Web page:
And now for the final post in our “cooling thoughts” series. Our subject today – cooling off with a frosty brew at one of Tokyo’s many summer beer gardens.
City center pick
Hibiya Park’s summer beer garden is + more
I really had second thoughts about posting this – I mean, monaka ice cream on ramen? Ramen with a hot chocolate soup instead of a pork-based broth? But in the end, I thought it best to put this out there. So if you happen to go to Kita Senju in Tokyo, you know what place to avoid.
Before I came to Japan, this was what I considered a rice cooker:
So to receive a hand-me-down rice cooker that originally retailed for nearly $1000 was a huge shock. I thought nothing could out-do this appliance – it maintains the cooked rice in a near vacuum for crying out loud. But the more I read of Japanese tech blogs like Kaden Watch, the more I realize the quest for rice perfection is never-ending, and the kinds of technology used are getting more sophisticated every year.
The tech is impressive and the graphics used even more so. So let’s play a game, shall we? The pictures below are a mix of rice cooker parts and nuclear reactors. Good luck trying to figure out which is which!
Rice cooker or reactor containment vessel?
Inner workings of a reactor or rice cooker? + more
A very tall float from one of Japan’s many summer Gion Matsuris. This was taken in Hita, Oita prefecture.
Since we run a web store for Japanese gadgets and toys, we have a lot of related catalogues lying around the office. And hidden among the RC cars and robots and Hello Kitty paraphernalia are tons and tons of jigsaw puzzles. The Tokyo Toy Fair alone yielded 4 puzzle-only catalogues, the top one weighing in at a hefty 90 pages. And what kind of treasures are contained inside? Read on to find out…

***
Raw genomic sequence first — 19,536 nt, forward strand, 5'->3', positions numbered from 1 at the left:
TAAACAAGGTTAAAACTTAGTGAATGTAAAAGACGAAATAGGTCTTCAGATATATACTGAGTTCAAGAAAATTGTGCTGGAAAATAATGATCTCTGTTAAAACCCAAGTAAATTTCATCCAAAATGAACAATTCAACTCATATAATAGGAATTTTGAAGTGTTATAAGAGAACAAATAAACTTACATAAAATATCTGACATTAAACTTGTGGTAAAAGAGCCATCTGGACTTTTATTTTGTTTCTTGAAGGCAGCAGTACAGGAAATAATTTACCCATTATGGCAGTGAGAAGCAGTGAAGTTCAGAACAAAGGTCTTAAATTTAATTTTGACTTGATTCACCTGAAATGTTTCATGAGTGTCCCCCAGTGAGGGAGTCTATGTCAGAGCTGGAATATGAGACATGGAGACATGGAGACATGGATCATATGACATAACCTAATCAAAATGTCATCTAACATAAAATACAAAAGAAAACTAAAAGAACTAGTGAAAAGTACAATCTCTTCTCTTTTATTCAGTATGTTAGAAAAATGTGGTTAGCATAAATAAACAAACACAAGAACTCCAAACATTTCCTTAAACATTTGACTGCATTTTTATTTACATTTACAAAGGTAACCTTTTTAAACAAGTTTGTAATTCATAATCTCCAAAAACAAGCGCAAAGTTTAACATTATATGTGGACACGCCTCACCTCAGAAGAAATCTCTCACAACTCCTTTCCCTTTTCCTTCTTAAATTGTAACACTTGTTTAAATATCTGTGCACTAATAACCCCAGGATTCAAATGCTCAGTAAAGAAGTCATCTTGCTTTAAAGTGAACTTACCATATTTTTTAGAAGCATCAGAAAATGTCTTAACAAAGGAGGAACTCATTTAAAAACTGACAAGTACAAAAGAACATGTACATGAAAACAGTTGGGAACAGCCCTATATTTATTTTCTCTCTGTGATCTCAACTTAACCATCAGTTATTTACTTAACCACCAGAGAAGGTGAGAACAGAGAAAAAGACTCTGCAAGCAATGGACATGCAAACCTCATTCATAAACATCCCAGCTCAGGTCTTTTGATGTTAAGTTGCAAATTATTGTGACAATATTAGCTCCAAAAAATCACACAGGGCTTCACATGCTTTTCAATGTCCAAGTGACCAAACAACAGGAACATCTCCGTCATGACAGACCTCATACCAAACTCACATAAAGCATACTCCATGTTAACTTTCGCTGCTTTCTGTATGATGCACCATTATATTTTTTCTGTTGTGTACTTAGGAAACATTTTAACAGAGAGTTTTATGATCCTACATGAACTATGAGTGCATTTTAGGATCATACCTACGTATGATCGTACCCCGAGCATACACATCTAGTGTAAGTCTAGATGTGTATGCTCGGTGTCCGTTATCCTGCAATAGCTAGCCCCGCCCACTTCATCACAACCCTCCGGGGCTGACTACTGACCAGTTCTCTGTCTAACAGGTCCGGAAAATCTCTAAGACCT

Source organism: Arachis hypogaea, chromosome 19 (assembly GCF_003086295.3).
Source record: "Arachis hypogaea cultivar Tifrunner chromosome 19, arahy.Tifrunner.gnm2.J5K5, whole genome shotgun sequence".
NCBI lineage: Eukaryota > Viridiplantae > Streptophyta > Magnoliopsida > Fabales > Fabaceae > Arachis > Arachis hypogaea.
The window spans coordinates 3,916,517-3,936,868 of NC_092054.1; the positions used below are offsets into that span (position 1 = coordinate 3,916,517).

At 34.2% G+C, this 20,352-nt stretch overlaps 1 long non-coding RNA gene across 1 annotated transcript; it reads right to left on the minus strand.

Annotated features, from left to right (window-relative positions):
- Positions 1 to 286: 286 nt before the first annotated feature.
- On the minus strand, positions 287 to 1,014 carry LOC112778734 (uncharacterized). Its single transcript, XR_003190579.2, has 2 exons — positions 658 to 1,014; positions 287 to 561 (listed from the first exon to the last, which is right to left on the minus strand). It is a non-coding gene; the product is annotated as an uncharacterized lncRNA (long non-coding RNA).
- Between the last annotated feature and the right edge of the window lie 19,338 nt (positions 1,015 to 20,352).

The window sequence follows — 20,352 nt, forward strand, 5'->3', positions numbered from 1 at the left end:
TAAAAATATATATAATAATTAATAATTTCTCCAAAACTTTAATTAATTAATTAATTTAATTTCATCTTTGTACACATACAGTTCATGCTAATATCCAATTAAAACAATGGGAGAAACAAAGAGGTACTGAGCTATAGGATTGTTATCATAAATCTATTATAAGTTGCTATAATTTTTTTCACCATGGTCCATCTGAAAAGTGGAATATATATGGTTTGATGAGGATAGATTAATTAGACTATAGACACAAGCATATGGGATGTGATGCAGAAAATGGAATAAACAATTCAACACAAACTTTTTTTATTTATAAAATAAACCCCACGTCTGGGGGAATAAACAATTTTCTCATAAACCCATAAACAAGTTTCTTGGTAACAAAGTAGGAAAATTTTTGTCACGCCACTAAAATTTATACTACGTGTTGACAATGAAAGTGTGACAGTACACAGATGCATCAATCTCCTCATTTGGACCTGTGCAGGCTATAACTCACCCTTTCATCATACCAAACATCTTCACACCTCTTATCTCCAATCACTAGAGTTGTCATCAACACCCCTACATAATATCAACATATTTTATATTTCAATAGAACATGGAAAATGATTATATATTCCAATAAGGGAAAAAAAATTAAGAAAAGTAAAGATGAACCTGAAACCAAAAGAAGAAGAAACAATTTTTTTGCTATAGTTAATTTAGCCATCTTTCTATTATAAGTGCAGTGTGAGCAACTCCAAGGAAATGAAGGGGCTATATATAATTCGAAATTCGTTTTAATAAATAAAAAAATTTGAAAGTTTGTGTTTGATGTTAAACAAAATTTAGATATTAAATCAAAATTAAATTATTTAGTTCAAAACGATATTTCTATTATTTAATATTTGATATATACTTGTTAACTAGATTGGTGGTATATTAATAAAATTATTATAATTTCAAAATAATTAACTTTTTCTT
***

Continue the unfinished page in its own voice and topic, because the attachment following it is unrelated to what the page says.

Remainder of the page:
Of course, you have plenty of cute on offer. Some is clearly aimed at kids, but on a rainy day, I would love to attack the 1000-piece version of this Totoro puzzle…
Totoro is far from the only animated character making an appearance on a number of puzzles. In fact, anime characters seem to dominate. But there’s a new favorite puzzle subject in town it seems. Can you guess? I’ll give you a hint – it’s a subject that now rivals the evil feline for product liscensing ubiquity.
Yup. It’s the Tokyo Sky Tree.
3D puzzles are also a hot commodity. They tend to be smallish side, so a better fit for little kids than puzzle-loving adults.
And speaking of puzzle-loving adults, it seems in Japan, this category is not limited to older ladies and their kitty and/or puppy puzzles. No sirree. I can’t tell you how many examples of this kind of puzzle I came across in our catalogue collection.
Who buys this exactly?
Another beautiful video from Okanokumo – a nature videographer whose work we’ve featured before.
Ever since we added the Golden Half Half-Frame camera to our store, I’ve been kind of obsessed with the idea of split-frame images. You see, the camera uses 35mm film but only exposes half of the frame with each shot. So when you develop the film, each photo has 2 images on it. That’s pretty cool.
To get some inspiration for how to use the camera, I decided to peruse some of Flickr’s diptych photo galleries. I came away with a lot of new ideas, and what better place to share those than right here on the blog…
The action duo
From LOLren‘s Flickr photostream
Wide shot + macro + more
Apparently all it takes to make an adorable HK bento is 399 yen for some rice-ball molds. Oh, and some tiny cookie cutters. And scissors. And a lot of free time.
This post is our submission to the August Japan Blog Matsuri, hosted by Super Happy Awesome Fun Time with Sean and Alice. The theme of this Matsuri is “Summer Lovin’.”
One of my favorite things in Japan (as you may have noticed) is the stationary. And every new season brings a whole new array of designs and patterns that perfectly suit the season. Some summer symbols are nearly universal – fireworks, watermelon, sunflowers… But some of the images on the traditional summer postcard (syo-chuu mimai) may be a bit puzzling to the uninitiated. Let’s take a look at some of the classics and what they say about the hot months in Japan. Just so you know, all these images came from the Japan Post DIY summer cards page
Windchimes (and goldfish)
Many people hang windchimes (furin) outside during the summer months. I think the sound is supposed to + more
The always popular Kaminari (thunder) gate at Asakusa’s Sensoji Temple. Shot by Fernando.